The curse of the Kiwis

The Kiwi bird is a real odd ball.

It is classified as a member of the Apterygidae family and a member of the ratite group, a set of large flightless birds.  There are only five ratite species existing today, as the moas of New Zealand and the elephant bird of Madagascar are extinct. The surviving species range from the nine foot tall African ostrich to the six foot tall Australian Emu to the five foot high Cassowary, native to New Guinea, nearby islands and Australia, to the four foot tall Rheas of the Americas. These distinctly large birds are quite heavy and capable of running at high rates of speed.

Of course, there is also the Kiwi. The chicken size bird, native to New Zealand. The shy nocturnal bird is not blessed with the height, weight and speed of the other ratites, and the female bears the distinction of laying eggs that are almost 20% of its body mass. The five species of Kiwi range in size from 18 inches tall, five pounds to ten inches high and tipping the scales at three pounds. The Kiwi is forced to rely on its other senses since it possesses a very small eye relative to its body mass, resulting in the smallest visual field of all bird life.

The Kiwi has become a symbol of New Zealanders who are often referred to as Kiwis. When it comes to Test cricket, the Kiwis have always been a difficult opponent for the West Indians.

On Sunday, the West Indies capitulated to an innings and 67 run defeat in the First Test of the current two Test series. It was their seventh loss in seventeen Test matches in New Zealand, dating back to 1995, and the third innings defeat in four consecutive losses at the Basin Reserve in Wellington, thus guaranteeing to preserve the Kiwis’ enviable record of not having lost a home series to the West Indies in twenty-two years.

With the exception of the first two series in 1951-52 and 1955-56, 1-0 and 3-1 victories, respectively, the West Indies have never really enjoyed outstanding success in the land of the Kiwi. This is the eleventh tour of New Zealand by the West Indies, and their 1-0 series win in 1995 represents their only other success there.

Rare and unusual occurrences have become the norm in these encounters. In the 1955-56 series, Everton Weekes hit three consecutive centuries for the second time in his career, and in the First Test of 1968-69, the New Zealander all-rounder, Bruce Taylor, batting eighth, hammered the West Indian attack for the then fourth fastest Test century off 83 balls, in 86 minutes, still the eighth fastest of all time, an innings that included fourteen boundaries and five sixes. Despite Taylor’s heroics, the visitors pulled off the then second highest successful run chase in Test history, scoring 348 for the loss of five wickets on the final afternoon of the scheduled four-day Test.

Of course, there is the now infamous tour of 1979-80, the last series the West Indies would lose for fifteen years, and only the second series win for New Zealand in 50 years of Test cricket. The tourists lost a low scoring contest by one wicket at Dunedin, a match which set a record of twelve lbw decisions, seven in favour of New Zealand’s Richard Hadlee. This was the match in which Michael Holding sent the stumps flying with a spectacular soccer style kick. (Home umpires were still the norm in those days.) A strong Viv Richards’ side in 1986-87 failed to secure a 1-0 lead, losing the Third Test by five wickets.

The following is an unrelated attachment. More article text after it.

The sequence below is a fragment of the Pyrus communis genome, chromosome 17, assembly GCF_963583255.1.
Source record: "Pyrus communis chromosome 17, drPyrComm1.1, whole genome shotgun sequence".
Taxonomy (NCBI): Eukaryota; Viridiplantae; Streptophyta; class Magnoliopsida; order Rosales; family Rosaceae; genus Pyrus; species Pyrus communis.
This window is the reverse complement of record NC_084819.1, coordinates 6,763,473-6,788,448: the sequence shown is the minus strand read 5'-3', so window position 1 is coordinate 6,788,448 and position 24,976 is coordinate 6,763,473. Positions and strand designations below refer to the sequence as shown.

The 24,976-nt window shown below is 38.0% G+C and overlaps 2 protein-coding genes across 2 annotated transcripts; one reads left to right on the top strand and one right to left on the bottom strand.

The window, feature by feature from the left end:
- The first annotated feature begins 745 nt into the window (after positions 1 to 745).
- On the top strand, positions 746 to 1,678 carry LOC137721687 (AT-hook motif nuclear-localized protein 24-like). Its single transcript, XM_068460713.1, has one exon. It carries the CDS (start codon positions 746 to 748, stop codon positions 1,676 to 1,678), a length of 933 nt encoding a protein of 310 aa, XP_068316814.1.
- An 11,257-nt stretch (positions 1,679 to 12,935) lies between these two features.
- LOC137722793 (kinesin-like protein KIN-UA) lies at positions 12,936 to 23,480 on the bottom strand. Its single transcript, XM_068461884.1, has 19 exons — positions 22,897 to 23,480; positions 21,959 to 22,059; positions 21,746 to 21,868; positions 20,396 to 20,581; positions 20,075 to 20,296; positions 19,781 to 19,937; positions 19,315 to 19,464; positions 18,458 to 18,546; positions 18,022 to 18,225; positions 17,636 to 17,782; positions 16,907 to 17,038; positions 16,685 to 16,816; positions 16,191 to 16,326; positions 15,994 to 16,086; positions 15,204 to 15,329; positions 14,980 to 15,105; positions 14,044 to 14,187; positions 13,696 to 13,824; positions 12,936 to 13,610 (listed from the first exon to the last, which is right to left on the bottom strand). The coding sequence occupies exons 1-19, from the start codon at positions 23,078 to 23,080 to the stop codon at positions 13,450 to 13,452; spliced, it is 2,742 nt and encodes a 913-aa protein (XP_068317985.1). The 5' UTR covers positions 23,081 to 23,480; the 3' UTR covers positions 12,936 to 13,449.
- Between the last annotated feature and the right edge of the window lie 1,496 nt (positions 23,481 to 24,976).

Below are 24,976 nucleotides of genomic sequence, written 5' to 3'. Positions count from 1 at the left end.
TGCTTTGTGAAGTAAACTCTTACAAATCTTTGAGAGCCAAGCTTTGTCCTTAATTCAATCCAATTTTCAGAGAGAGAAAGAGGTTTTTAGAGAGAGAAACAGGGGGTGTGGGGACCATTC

In 1994-95, the West Indies won a series in New Zealand for the first time in four decades, following an innings victory at Wellington, after they had declared at 660 for five, the largest Test total conceded by the Kiwis.   In the 1999-2000 visit, the West Indies capitulated from 276 without loss on the first day of the First Test to lose by nine wickets, and followed it up with an innings defeat in the Second Test. The 2005-06 and the 2013-14 sides suffered similar humiliations in three Test series. Somehow, the visitors of 2008-09 escaped with draws in their two contests.

The just concluded Test was not without the unusual. Colin de Grandhomme blasted the ninth fastest Test century, the second fastest by a Kiwi and the fastest ever against the West Indies. His maiden Test century came off of 71 balls, breaking the 115 year old record of 76 balls by Gilbert Jessop, whilst crushing the spirit of the West Indians on the second afternoon, as he swung the contest firmly in the Kiwis favour. Tom Blundell, the wicketkeeper batting eighth on Test debut seized the opportunity to score a Test century.

Here in the West Indies the Kiwis have fought tooth and nail. The first visitors in 1972, managed to draw all their matches on the tour, returning home undefeated. The hosts have won three of the five following series, with the Kiwis taking the other two, including the last three match encounter in 2014, 2-1.

Yesterday, we were greeted with the news that the visitors’ will be without their skipper Jason Holder for the Second Test beginning on Saturday, at Hamilton, since he is suspended following the slow over rate in the First Test, the second such incident in twelve months.

What next? The Kiwis now hold a 14-13 lead in Tests following the West Indian debacle at the Basin Reserve, the first time they have ever held the advantage.

Sir Garfield Sobers once described our struggles with the New Zealanders as the curse of the Kiwis. New Zealand is the only side Clive Lloyd’s team never managed to conquer. Can the West Indies recover in Hamilton, level the series and break the curse?

Expect the unusual to happen.


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